Dam projects for hydropower threaten tens of thousands of indigenous people worldwide

International Day of the World's Indigenous People (9 August)

Several tens of thousands of indigenous people in Asia, Africa and South America are threatened with being uprooted and forced to resettle for the development of hydroelectric power. On the occasion of International Day of the World's Indigenous People (9 August), the Society for Threatened Peoples (STP) points out that due to the construction of dams and subsequent flooding of the surrounding regions, hunter–gatherers, herdsmen, fishers and small farmers are losing their livelihoods and very likely being driven into lives of poverty. "Chin, Shan and Karen in Burma, Adivasi in India, Himba in Namibia, Mursi and Kara in Ethiopia, Turkana in Kenya, Mapuche in Chile, Aymara and Ashaninka in Peru and Native Americans living in voluntary isolation in Brazil are victims of the destructive exploitation of nature and people," warn Yvonne Bangert and Ulrich Delius of the STP. According to estimates by the human rights organization there are some 6,500 indigenous communities worldwide, with at least 370 million members.

"Hydroelectric power is frequently praised as an example of clean, renewable energy," notes Yvonne Bangert. "But the construction of mega-dams leads to massive violations of human rights in many cases. Moreover, the biodegradation of organic substances in dam reservoirs – especially in the tropics – releases far more greenhouse gases than coal or gas powered plants, and thus cause more harm to the climate."

Several Native American communities in South America are currently up in arms against the construction of mega-dams. The Mapuche in Chile want to prevent a trail of 60-meter high power poles from cutting through 25 of their communities to convey the electricity generated by the 5 dams. In Brazil, preparations for the construction of the third largest dam in the world, the Belo Monte, on the Xingu river in the Amazon rain forest are proceeding apace in spite of the resistance of the Native Americans and non-Indio riverside dwellers. The project involves submerging 688 square kilometers (265 square miles) of land. The dam threatens the existence of indigenous people in the region who live voluntarily in isolation and have never had contact with the rest of the world. In Peru, the inhabitants of 70 Aymara villages and at least ten Ashaninka villages are to be forcibly resettled so that dams can be built on the rivers to produce hydroelectric power for Brazil. These projects have been put on hold thanks to massive protests against the threatened loss of arable and ancestral lands.

In Africa, the 18,000 Himba people living in northern Namibia have been fighting for 15 years against the damming of the Kunene river. They do not want to give up their traditional way of life and have sent their representatives to investors in Europe to try and stop them from bestowing funds for the controversial mega-project. They have been successful so far. The Gibe-3 project in Ethiopia affects 10,000 Mursi and 1,500 Kara indigenous people, as well as 180,000 others living on the Omo river. They may become dependent on international food aid if plans are carried out to flood 211 square kilometers (81 square miles) of land for generating energy and new development projects. Construction of the dam will mean there is no more river silt, which forms the basis of the indigenous people's traditional cultivation. Among the Turkana nomads in neighboring Kenya, too, Gibe-3 is a cause for grave concern as well: Damming the Omo will cause the water level of Lake Turkana to sink and the traditional settlements, home to some 300,000 fishers, will suddenly find themselves far inland. Conflicts concerning access to wells and pasture land would be inevitable.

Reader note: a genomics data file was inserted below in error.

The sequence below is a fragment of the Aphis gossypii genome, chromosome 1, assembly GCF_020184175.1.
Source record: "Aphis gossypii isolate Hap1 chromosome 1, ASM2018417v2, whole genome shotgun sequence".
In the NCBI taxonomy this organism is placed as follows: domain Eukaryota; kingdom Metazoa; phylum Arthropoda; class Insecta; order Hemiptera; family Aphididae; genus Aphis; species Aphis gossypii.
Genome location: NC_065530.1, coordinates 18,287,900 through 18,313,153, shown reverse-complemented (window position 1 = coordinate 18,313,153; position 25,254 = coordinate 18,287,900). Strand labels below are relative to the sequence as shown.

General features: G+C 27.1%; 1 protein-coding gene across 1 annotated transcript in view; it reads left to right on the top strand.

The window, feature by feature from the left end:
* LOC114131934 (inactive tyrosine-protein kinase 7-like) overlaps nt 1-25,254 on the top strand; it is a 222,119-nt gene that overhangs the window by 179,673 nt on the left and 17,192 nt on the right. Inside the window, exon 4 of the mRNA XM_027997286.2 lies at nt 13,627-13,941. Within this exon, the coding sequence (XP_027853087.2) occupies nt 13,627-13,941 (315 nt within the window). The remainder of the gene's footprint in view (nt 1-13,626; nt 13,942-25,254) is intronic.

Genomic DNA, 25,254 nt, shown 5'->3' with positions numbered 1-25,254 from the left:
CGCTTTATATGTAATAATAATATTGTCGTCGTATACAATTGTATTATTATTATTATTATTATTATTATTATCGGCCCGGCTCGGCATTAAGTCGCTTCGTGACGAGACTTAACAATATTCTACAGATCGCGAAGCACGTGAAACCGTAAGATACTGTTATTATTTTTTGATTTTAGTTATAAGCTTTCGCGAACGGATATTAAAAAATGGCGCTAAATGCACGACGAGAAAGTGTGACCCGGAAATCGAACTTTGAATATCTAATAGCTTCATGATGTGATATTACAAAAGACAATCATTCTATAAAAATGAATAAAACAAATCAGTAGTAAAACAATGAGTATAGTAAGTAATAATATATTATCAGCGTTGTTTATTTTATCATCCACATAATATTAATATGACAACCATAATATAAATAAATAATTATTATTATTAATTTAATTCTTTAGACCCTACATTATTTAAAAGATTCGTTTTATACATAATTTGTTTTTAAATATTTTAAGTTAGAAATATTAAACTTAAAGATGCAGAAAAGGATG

In India, 95 million Adivasi have been suffering for decades from the consequences of more than 4,300 dams, 300 of which were built just last year. At least 38,000 square kilometers (14,670 square miles) of land have been flooded and several million indigenous people relocated. Approximately 300,000 people, including 150,000 indigenous people, are currently faced with forced relocation due to the Polavaram mega-project on the Godavari river. In northeastern India, a region with more indigenous communities than practically anywhere else in the world, at least 168 dams are in the planning stage. The situation of many indigenous people in Burma is dramatic as well. They may be driven off their land due to Chinese plans for the construction of more than 40 dams to supply inexpensive electricity. Among others, this will affect the Padaung people, known around the world for the brass neck rings worn by Padaung women. In Kachin province, projects planned by China are fueling the war that the Burmese army is waging against the Kachin minority.

You can download the document (in German) here.